My Fair Lady (1964) by George Cukor
The Retrospective for the 66th edition of the Festival del film Locarno will be dedicated to the Hollywood director George Cukor. The new selection committee to work with the Artistic Director Carlo Chatrian on the programme for 2013 has also been finalised.
The 2013 Retrospective, organised in collaboration with the Cinémathèque suisse and the National Film Museum (Museo Nazionale del Cinema) in Turin, will be dedicated this year to the American director George Cukor (1899-1983). This master of Hollywood comedy, who won an Oscar for My Fair Lady (1964), made fifty films and directed some of classical cinema’s greatest actresses, such as Greta Garbo (Camille, 1936), Judy Garland (A Star Is Born, 1954), Marilyn Monroe (Let’s Make Love, 1960), Sophia Loren (Heller in Pink Tights, 1960), Jane Fonda (The Chapman Report, 1962; The Blue Bird,1976) and Katharine Hepburn (Holiday, 1938; The Philadelphia Story, 1940; Adam’s Rib, 1949).
The Festival will show the director’s complete works and the films will be shown in the best prints available over the event’s eleven days. The screenings will be accompanied by discussions on George Cukor’s films, led by filmmakers, actors and critics invited to Locarno for the retrospective. The Festival audience will also have the opportunity attend a round-table on the filmmaker’s work, chaired by Roberto Turigliatto, the retrospective’s curator.
The Retrospective will be repeated in autumn at the Cinémathèque suisse and the Museo Nazionale del Cinema in Turin.
Carlo Chatrian, the Festival del film Locarno’s Artistic Director, comments “For some years now the Festival has undertaken a re-reading of classical American cinema, showing how much it still has to say to us today. Following the retrospectives devoted to those who left Europe for America or have taken a look at Europe from America, I felt it was an opportune moment to culminate this exploration with one of the purest examples of the consummate art and craftsmanship of Hollywood cinema. Far more than a great director of actresses, in addition to his celebrated reputation for perfectly constructed dramas, George Cukor is the filmmaker who has best conveyed the essence of that cinema which, while seeming to dwell on the surface of things, succeeds in brilliantly illuminating the depths of our being, and who, while entertaining the viewer also enhances their intelligence.”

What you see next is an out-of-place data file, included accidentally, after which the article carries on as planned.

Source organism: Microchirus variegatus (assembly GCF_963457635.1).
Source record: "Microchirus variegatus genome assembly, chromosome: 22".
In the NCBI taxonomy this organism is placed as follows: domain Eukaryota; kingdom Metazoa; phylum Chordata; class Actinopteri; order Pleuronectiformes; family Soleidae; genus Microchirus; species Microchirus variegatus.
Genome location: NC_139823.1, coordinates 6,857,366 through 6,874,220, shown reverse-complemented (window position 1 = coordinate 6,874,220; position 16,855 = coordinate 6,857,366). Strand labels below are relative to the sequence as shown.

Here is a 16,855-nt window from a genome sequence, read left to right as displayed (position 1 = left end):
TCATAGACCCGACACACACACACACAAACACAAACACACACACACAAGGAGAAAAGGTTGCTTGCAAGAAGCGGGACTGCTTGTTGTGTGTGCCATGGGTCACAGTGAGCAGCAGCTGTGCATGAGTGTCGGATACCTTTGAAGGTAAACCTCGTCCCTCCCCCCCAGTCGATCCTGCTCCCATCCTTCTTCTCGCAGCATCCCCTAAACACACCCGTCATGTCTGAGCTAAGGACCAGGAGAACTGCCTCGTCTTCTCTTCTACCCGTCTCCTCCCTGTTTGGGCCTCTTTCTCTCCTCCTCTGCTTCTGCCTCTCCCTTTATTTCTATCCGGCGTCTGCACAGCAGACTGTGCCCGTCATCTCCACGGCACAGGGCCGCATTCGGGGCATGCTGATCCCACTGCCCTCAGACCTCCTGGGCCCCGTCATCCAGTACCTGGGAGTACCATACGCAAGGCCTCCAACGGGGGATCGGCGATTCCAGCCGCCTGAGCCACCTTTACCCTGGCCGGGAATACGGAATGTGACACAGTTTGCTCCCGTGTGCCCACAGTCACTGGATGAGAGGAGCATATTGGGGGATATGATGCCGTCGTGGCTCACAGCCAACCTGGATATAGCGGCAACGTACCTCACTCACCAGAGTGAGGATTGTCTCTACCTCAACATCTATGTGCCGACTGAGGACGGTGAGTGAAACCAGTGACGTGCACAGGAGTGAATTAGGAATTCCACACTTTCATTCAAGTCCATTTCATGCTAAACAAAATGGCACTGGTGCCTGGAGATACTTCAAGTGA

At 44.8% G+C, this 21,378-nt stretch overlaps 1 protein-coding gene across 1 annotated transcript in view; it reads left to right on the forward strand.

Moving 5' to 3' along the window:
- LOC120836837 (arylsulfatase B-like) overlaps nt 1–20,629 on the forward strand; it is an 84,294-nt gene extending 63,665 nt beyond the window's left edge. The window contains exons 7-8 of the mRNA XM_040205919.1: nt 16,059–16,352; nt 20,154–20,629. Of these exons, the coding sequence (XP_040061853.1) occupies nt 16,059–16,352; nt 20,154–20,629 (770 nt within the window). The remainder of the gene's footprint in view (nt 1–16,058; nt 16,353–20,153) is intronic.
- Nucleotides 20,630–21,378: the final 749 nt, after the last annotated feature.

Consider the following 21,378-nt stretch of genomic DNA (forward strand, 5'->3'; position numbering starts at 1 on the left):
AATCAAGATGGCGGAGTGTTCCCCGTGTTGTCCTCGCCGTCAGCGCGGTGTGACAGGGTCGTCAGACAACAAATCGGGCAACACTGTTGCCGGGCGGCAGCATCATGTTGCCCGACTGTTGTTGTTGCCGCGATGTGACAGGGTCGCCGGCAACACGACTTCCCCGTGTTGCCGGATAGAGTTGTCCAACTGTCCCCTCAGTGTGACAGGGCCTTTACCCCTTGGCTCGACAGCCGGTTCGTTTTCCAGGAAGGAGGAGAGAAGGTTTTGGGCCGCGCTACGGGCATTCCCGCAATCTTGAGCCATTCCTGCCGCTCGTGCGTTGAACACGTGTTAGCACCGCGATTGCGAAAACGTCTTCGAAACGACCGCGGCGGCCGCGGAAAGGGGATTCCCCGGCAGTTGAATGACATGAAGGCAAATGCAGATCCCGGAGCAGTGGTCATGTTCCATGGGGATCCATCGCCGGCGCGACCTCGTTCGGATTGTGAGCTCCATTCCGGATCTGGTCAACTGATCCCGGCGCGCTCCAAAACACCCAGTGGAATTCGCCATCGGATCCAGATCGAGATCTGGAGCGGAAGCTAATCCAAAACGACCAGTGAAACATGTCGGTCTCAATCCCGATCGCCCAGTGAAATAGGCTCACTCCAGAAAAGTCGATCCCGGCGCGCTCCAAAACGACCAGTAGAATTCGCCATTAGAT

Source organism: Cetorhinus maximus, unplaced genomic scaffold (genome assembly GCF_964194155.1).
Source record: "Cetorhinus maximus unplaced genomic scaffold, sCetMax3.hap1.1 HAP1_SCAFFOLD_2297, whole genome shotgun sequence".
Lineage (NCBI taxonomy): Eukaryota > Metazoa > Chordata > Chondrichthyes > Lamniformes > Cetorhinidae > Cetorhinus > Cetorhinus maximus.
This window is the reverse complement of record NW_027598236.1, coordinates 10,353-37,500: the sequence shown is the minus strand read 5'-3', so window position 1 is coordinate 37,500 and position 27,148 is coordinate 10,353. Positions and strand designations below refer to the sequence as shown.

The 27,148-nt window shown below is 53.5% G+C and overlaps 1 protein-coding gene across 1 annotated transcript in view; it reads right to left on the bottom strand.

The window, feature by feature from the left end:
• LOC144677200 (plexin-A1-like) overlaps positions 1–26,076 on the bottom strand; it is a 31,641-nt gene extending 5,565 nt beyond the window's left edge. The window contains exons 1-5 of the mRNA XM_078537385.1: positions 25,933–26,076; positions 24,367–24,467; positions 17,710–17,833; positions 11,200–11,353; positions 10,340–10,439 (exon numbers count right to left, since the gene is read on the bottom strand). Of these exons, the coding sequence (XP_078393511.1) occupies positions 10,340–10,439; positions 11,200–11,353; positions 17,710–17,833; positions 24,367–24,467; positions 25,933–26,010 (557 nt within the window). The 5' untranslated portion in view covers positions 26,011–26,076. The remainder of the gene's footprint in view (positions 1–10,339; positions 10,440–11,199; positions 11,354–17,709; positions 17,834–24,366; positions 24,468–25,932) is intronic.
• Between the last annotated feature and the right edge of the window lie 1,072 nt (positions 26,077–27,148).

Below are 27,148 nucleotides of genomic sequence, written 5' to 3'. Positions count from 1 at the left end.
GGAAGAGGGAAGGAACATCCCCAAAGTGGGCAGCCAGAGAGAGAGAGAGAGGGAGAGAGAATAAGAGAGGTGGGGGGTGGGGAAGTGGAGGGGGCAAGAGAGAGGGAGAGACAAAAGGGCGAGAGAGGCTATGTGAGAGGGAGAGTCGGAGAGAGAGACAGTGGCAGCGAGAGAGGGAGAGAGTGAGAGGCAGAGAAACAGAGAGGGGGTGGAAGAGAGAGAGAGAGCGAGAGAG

Read Carlo Chatrian’s blog on George Cukor.
The members of the selection committee for the 66th Festival del film Locarno, under its new Artistic Director Carlo Chatrian, have also been confirmed: Mark Peranson will take up the post of Head of Programming, accompanied by Lorenzo Esposito, Sergio Fant and Aurélie Godet. Nadia Dresti, Delegate to the Artistic Directorate and Head of the Industry Office, has been appointed Head of International, working on Locarno’s international activities.
Berlin and Vienna-based Canadian film critic Mark Peranson is editor and publisher of the magazine Cinema Scope and has been a programming associate for the Vancouver International Film Festival since 1999. In 2008 he directed Waiting for Sancho, a making-of documentary on Albert Serra’s film El cant dels ocells. He has been a programmer for the Festival del film Locarno since 2010.
Italian Lorenzo Esposito worked on programs for the Venice Festival in 2001, the Turin Festival from 2002 to 2006 and the Rome Festival in 2007. He writes for several Italian newspapers and magazines and has published numerous monographs and articles on cinema. Since 2003 he has been producing Fuori Orario for the Italian public TV channel Rai Tre, curating shows about films and directors.
Sergio Fant, Italian based in Germany, is a specialist in short, experimental, art and documentary cinema, and has worked for numerous events and institutions. He was a consultant and programmer at the Orizzonti section of the Venice Festival in 2010 and 2011 for short- and medium-length films. In 2012 he was appointed a member of the Pardi di domani selection committee and consultant on experimental and artists' films at Locarno.
Paris-born Aurélie Godet began her film career in New York in 2004, as an assistant to Mexican director Alfonso Cuarón. She took on the post of Deputy Director of the New York office of Unifrance in 2006 and relocated to Europe in 2010, where she is a consultant for production companies and writes for the French publication Cahiers du Cinéma.